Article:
Look between your cat’s adorable little toe beans, and you might see something surprising. Instead of four clearly defined toes, you’ll see that each of your cat’s digits is at least partly connected to the toes on either side. In other words, they have webbed feet. While not quite as obvious as the webbed feet of a duck or frog, the webbing between your cat’s toes serves an important purpose. Keep reading to learn more.
Did You Know Your Cat Has Webbed Feet?
The fact that cats have webbed feet isn’t exactly common knowledge. Thanks to their fur and their general sensitivity when it comes to their paws, it’s completely possible to live with a cat for years and not realize they have this interesting anatomical feature.
The webbing between feline toes is most noticeable on hairless breeds, like the Sphynx, Bambino, or Ukranian Levkoy. Sphynx cats also have especially long toes, which makes their webbing stand out even more. They’re not much different than the paws of your fluffy tabby, but the tabby’s hair can hide more than you think.
All domestic cats are classified as having “partially webbed” feet. Which means their toes aren’t as fully connected as that of a duck, but they still have thin stretches of skin between each toe. Some domestic cats have more webbing than others, and that same variation is found with the big cats of the jungle, forest, and Savannah.
The Reason for the Webbing
The reason why cats have webbed feet relates to their distant big cat cousins.
The Sumatran tiger, for example, has almost fully webbed feet. Their paws are specifically designed to help the big cats swim and traverse muddy land. Other species of big cats also have large, powerful, and partially webbed paws. And because your pampered house cat shares 95% of their DNA with a 1,000-pound tiger, it’s no wonder they have their webbed feet in common.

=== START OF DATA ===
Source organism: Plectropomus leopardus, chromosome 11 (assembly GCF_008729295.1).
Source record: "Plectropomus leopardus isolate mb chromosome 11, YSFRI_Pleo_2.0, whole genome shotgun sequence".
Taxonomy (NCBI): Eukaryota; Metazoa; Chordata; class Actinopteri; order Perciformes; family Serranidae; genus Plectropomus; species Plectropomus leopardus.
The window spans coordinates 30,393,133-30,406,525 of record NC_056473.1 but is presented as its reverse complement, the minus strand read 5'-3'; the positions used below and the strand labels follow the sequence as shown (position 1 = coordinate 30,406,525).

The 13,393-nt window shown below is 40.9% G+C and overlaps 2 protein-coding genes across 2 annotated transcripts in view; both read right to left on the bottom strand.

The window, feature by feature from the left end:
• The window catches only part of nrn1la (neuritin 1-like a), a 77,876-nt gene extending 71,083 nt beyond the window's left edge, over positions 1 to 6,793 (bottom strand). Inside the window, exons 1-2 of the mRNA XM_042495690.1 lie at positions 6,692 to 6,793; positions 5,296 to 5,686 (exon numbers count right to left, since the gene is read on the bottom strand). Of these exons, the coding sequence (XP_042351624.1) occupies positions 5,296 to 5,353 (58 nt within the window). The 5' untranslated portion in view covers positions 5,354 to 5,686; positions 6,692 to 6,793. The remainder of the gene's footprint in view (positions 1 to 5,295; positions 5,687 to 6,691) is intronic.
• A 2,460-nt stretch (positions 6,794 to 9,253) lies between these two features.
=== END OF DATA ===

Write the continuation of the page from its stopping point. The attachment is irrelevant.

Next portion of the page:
The reason behind those webbed feet has to do with survival. As predators, cats have to hunt for their food. If their hunts aren’t successful, they starve. The webbing between a big cat’s toes allows them to target their prey around, and sometimes even in, the water. This ability greatly expands their options when it comes to hunting.
The extra surface area created by a big cat’s webbed feet is used to push against water. It allows the cat to propel themselves through the water without exerting as much effort, and they swim farther with each stroke. Even when they’re not swimming, the webbing helps them walk, run, and pounce on wet or muddy ground without their paws sinking into the earth. Without these abilities, finding a meal would be even harder than it already is. Big cats rely on these physical features to keep them alive.
The Predator in Your Living Room
Your living room panther doesn’t have to hunt to survive like the big cats. But in the millions of years since domestic cats diverged from wild cats, the structure of their paws remains the same. Our house cats inherited their webbed feet, and even though most choose to avoid water, they still serve a purpose.
Most cats hate water because they despise the feeling of wet fur. But in a life or death scenario, their webbed paws have the power to save them. Cats are inherently good swimmers whether they like the water or not. They have strong limbs that propel them forward, and their webbed toes add to their power.
Hopefully, your pampered pet never has to put their webbed toes to the test. There are some domestic cats, however, that enjoy a good swim. And whether they use their webbed feet for practical purposes or not, they’re another feature that makes the feline anatomy so impressive.
If you don’t believe that cats have webbed feet, gently inspect your cat’s toes. If you’re careful, you can spread your cat’s toes apart to reveal the thin webbing. You might also be able to see it when your cat goes for a nice big foot stretch.